On previous albums, Danilova had largely played the role of auteur, meticulously crafting every aspect of Zola Jesusís sound and look. This time, she realized that her habitual need for control was sealing her out of her art. Arkhon sees Zola Jesusís first collaboration with producer Randall Dunn (Sunn O))),Earth, Mandy soundtrack, Candyman soundtrack) and with drummer and percussionist Chamberlain, whose prior work appears on albums by Fiona Apple, Bob Dylan, and David Bowie.†

Arkhon runs the spectrum from songs whose weight lies in their bare simplicity, like ďDesire,Ē an elegiac piano composition about the end of a relationship that was recorded acoustically in a single take, to towering, groove-oriented tracks like ďThe FallĒ and the tight, interlocking percussion and samples of a Slovenian folk choir in ďLost,Ē which propel narratives of collective despair and mutual comfort in kind. Through these turns, Arkhon reveals itself as an album whose power derives from abandon. Both its turmoils and its pleasures take root in the body, letting individual consciousness dissolve into the thick of the beat.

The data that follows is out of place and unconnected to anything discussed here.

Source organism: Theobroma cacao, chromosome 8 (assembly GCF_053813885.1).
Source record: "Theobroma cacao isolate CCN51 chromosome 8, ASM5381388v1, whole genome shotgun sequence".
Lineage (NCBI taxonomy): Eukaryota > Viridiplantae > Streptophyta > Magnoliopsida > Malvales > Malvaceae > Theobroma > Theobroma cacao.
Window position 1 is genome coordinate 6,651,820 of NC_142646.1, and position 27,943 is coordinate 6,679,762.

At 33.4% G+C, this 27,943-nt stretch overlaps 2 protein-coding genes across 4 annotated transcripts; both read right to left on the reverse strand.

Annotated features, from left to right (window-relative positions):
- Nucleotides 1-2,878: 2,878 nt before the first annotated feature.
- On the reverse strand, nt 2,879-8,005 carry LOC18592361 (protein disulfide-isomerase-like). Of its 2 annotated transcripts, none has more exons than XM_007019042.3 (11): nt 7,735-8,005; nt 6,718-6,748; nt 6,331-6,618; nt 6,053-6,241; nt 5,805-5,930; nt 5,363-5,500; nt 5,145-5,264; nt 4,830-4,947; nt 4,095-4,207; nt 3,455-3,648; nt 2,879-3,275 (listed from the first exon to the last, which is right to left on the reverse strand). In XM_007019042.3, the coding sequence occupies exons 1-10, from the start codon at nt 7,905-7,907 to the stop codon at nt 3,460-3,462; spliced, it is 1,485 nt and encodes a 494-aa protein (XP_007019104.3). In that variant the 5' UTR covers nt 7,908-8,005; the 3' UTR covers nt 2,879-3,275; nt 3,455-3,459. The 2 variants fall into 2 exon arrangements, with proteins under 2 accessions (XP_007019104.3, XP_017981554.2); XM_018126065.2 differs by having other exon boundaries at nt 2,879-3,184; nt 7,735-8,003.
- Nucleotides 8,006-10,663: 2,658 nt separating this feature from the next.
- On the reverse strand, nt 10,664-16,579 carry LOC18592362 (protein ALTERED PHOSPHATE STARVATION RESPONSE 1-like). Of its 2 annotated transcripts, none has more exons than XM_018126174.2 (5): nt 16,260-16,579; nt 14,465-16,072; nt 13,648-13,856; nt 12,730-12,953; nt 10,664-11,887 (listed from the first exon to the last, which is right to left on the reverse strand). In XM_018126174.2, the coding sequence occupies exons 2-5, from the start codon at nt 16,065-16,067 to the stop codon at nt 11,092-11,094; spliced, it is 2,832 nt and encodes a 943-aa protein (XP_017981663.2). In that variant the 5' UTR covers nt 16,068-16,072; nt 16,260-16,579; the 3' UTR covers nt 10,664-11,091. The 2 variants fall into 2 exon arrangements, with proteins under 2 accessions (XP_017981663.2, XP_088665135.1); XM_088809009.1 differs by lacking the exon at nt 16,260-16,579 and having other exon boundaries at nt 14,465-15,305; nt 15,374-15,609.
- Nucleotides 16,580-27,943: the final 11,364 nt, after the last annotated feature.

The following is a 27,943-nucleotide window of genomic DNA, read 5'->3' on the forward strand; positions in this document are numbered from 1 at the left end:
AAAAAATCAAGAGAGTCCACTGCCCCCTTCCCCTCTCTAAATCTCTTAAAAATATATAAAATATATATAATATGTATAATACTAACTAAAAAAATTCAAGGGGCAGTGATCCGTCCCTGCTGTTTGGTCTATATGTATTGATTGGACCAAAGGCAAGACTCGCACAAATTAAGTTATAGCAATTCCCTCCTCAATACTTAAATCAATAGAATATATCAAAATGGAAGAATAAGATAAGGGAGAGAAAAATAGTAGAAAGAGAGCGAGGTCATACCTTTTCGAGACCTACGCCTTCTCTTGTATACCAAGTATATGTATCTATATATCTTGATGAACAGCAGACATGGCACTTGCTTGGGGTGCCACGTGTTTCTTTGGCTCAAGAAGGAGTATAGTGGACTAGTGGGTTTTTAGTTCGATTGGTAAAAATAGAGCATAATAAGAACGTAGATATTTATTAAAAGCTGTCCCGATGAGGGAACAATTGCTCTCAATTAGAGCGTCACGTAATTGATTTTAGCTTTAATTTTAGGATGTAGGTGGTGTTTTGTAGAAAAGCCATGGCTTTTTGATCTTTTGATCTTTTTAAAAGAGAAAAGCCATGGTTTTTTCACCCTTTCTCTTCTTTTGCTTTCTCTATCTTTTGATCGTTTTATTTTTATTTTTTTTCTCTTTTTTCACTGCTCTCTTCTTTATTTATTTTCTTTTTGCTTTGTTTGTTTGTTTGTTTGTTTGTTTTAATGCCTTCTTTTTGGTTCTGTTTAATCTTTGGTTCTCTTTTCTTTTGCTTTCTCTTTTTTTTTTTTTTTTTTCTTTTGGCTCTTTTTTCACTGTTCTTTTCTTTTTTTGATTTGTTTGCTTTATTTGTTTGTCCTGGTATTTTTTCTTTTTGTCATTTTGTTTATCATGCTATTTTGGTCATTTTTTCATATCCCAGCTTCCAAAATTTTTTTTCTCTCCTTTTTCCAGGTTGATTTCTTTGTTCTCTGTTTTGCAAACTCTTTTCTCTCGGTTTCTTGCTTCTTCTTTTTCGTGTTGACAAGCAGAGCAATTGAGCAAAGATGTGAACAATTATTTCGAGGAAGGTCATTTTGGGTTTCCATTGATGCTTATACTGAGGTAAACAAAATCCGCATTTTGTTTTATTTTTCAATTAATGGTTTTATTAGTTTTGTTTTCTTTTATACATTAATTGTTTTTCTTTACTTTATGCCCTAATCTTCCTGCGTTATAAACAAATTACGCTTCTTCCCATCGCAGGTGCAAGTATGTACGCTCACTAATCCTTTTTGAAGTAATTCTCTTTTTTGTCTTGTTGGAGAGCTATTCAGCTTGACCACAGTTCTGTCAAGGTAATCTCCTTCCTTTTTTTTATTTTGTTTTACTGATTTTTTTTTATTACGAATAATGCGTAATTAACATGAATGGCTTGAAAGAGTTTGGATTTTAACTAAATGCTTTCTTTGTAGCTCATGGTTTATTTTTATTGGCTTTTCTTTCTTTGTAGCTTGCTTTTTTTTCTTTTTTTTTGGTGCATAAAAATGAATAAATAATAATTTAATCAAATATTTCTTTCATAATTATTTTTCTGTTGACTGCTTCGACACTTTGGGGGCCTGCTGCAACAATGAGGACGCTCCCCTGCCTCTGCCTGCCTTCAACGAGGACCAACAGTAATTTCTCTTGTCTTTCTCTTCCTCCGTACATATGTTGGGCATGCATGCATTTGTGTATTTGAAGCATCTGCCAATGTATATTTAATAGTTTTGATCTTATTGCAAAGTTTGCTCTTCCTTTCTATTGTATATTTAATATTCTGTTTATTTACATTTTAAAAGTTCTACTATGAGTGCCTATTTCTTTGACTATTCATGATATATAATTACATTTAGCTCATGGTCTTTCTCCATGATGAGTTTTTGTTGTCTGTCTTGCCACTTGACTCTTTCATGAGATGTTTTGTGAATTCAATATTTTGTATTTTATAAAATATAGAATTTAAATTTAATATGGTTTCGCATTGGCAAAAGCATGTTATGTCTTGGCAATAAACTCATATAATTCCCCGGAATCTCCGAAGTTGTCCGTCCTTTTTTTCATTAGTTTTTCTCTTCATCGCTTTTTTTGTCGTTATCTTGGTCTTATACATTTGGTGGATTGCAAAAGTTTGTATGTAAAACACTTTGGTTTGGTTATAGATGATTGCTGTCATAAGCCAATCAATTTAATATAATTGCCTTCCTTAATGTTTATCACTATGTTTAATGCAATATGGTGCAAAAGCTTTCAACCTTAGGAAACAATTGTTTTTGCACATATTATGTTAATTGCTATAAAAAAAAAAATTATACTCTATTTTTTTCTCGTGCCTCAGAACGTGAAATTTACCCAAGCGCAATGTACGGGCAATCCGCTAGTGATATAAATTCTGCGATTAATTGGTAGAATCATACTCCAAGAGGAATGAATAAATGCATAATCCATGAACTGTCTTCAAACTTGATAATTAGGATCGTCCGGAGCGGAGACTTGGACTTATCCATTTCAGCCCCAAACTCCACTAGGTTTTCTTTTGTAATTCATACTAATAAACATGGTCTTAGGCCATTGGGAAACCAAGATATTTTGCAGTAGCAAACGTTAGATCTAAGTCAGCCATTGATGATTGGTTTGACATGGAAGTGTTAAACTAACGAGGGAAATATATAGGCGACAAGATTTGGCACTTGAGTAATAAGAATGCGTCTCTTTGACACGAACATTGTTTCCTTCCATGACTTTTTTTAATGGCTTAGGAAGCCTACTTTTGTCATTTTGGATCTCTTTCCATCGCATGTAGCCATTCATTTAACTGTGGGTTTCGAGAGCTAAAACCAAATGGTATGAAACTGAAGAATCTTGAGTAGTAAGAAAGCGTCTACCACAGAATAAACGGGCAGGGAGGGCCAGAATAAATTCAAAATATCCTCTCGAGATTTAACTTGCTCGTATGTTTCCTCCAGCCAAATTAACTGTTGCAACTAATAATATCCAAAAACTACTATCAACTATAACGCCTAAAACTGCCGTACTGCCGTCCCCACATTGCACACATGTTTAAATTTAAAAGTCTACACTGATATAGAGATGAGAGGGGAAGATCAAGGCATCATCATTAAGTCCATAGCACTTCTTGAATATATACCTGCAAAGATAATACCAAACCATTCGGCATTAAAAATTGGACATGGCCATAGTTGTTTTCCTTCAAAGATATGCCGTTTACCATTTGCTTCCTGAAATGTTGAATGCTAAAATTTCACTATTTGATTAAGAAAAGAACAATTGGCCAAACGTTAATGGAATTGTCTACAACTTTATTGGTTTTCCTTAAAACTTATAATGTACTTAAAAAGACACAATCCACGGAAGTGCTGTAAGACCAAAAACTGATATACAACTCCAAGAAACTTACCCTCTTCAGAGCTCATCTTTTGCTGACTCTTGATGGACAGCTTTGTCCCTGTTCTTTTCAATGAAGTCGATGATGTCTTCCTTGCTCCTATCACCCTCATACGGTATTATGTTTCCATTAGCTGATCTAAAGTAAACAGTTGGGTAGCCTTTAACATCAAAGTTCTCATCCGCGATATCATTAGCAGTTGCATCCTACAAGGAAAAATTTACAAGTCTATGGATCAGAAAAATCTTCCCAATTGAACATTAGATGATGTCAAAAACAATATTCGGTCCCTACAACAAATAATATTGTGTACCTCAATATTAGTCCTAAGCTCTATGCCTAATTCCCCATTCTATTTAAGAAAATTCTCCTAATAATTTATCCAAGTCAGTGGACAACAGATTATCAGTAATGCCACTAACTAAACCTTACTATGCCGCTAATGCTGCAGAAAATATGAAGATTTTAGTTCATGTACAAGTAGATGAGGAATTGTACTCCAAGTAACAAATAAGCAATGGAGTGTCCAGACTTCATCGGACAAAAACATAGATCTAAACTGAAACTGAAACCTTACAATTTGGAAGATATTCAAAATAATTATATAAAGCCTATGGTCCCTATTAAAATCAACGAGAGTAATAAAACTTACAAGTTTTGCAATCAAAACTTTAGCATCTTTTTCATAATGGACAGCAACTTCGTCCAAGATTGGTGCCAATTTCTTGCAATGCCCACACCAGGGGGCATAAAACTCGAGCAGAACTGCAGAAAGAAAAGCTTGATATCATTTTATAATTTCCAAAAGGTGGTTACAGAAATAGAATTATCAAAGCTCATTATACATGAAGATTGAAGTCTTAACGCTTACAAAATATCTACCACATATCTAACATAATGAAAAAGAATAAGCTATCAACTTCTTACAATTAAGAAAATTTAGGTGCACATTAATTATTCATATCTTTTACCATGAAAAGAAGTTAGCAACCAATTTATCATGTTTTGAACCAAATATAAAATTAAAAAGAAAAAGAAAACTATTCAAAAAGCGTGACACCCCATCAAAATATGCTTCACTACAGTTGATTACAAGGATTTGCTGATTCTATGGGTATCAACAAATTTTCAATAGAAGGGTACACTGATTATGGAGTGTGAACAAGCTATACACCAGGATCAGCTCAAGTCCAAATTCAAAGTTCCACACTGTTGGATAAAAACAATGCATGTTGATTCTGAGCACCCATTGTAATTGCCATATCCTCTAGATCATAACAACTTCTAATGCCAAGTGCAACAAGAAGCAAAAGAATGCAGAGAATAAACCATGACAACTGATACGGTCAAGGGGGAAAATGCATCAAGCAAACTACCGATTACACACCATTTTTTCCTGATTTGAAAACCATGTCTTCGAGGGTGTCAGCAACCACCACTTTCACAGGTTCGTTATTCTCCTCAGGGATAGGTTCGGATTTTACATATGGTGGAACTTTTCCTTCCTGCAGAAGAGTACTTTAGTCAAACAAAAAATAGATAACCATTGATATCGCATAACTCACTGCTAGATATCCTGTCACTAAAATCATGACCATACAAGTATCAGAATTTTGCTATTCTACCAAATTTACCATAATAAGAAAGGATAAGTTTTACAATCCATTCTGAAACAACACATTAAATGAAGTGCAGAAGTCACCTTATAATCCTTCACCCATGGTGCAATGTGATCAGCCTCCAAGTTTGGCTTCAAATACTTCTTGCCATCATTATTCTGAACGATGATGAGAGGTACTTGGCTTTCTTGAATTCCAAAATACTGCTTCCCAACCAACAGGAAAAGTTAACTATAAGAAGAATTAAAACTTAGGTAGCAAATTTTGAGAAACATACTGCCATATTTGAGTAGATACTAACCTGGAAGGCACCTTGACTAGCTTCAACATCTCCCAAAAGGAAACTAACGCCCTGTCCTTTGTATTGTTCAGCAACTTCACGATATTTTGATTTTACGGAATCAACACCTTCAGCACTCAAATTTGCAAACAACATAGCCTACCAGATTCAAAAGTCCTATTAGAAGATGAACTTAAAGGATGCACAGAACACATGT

Despite the darkness curled inside reality, there is power, too, in surrendering to what canít be pinned down, to the wild unfurling of the world in all its unforeseeable motion. That letting go is the crux ofArkhon, which marks a new way of moving and making for Zola Jesus.